6-299 Memorandum of Conversation with US Jewish War Veterans, September 8, 1948

Date: September 8, 1948

September 8, 1948
Washington, DC

This afternoon, shortly after 3:00 p.m., I received a delegation of seventeen representatives of the Jewish War Veterans of the United States, headed by Mr. Julius Klein, their national commander.1

Klein informed me that the group had met with the President earlier in the day. He then made a statement to me of the views of the Jewish War Veterans regarding Palestine which was generally more moderate in tone than other statements I have received from similar groups. (At the close of the interview Mr. Klein presented me with a copy of the formal statement of the views of his organization on this topic).

In my remarks I replied generally to Klein’s statement and said that I approved the emphasis which had been given to the national interest in Klein’s statement.

I emphasized that as Secretary of State it was my duty to approach the problem of Palestine on a realistic basis, as free as possible from the emotionalism which surrounds the issue. My duty, I pointed out, was to seek calmly a wise long-range solution which would adequately serve the interests of the United States.

I mentioned that, to some extent at least, the emotionalism of the issue had caught up the Arab peoples to such an extent that Arab leaders are not able to make concessions which otherwise they might be willing to make. I remarked, off-the-record, that in the very polite talks with diplomatic representatives of Arab nations there had been recurring reference to the use of Arab military force and that this tactic had been both unwise and ineffective. Likewise there was the suggestion of political reprisals by Jewish groups in the United States.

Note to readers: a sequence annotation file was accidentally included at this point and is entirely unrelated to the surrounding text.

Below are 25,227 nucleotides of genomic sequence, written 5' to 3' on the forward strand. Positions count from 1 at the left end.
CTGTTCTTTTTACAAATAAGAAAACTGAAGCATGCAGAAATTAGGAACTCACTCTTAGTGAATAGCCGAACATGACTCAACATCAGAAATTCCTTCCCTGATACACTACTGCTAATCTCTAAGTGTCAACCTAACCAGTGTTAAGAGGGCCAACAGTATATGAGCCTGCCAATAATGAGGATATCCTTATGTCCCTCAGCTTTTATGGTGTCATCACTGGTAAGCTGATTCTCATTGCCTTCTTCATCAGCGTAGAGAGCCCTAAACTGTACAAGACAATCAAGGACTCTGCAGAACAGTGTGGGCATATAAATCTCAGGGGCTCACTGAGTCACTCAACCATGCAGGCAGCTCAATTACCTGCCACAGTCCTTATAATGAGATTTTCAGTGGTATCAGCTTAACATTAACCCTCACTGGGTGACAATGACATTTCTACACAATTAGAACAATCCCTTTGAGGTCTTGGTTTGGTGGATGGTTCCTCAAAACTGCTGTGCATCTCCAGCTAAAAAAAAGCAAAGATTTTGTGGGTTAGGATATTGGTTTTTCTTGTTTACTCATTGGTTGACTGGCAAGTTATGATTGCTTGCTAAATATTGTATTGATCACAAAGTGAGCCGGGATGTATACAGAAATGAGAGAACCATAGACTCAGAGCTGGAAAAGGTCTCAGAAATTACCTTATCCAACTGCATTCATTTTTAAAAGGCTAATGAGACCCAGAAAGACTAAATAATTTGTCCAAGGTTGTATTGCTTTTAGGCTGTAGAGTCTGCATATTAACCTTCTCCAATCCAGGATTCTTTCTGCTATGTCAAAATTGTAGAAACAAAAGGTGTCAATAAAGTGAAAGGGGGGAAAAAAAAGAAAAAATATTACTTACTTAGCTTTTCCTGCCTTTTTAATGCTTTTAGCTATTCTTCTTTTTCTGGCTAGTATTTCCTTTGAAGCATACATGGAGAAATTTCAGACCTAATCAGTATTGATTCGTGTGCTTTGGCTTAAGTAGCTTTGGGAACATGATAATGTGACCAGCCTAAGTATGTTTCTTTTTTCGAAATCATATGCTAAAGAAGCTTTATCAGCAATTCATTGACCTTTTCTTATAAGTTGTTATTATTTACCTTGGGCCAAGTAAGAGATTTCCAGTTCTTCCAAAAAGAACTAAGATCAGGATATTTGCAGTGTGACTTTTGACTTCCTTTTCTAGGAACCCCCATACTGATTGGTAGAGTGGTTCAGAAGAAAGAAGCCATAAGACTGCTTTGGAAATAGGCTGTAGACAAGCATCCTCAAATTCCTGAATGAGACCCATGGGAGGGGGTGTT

I also indicated that the expansionist tendencies of the U.S.S.R. in this area further complicated the already complex situation.
I discussed the terrible condition of the Arab refugees and emphasized that, regardless of where the fault lay for their plight, immediate assistance was required for the people involved and that the United States Government was helping to provide needed assistance. This problem I described as a sore in the midst of an area which we are trying to heal.

Klein said that the President had indicated that the activities of extreme Zionist groups had greatly complicated the problem of dealing with the Palestine issue, and asked if I wished to comment on this. I indicated that I had no comment to make.

I stated that the present situation in Palestine gave more promise of a satisfactory solution than at any time since the problem had arisen, and that the prospect[s] for such a solution were good. I warned that an effective solution would probably please neither the Arab nor Israel governments.

NA/RG 59 (Central Decimal File, 867N.01/9–848)

1. Julius Klein, a former military officer and journalist, was an active lobbyist for Israel and Jewish issues. He had previously written an article about Marshall during the latter’s stint with the Illinois National Guard. (See Papers of GCM, 2: 16.)